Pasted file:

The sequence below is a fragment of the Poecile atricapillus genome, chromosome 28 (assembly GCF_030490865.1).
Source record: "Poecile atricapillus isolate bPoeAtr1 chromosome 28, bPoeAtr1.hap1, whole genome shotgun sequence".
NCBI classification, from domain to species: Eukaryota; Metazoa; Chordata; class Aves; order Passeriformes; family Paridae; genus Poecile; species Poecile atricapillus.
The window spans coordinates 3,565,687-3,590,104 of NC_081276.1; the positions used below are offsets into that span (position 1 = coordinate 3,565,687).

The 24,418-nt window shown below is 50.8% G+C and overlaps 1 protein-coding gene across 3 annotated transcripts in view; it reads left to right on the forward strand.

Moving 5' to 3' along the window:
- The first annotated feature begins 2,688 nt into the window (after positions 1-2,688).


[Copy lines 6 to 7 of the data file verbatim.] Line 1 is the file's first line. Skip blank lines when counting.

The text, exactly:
Moving 5' to 3' along the window:
- The first annotated feature begins 2,688 nt into the window (after positions 1-2,688).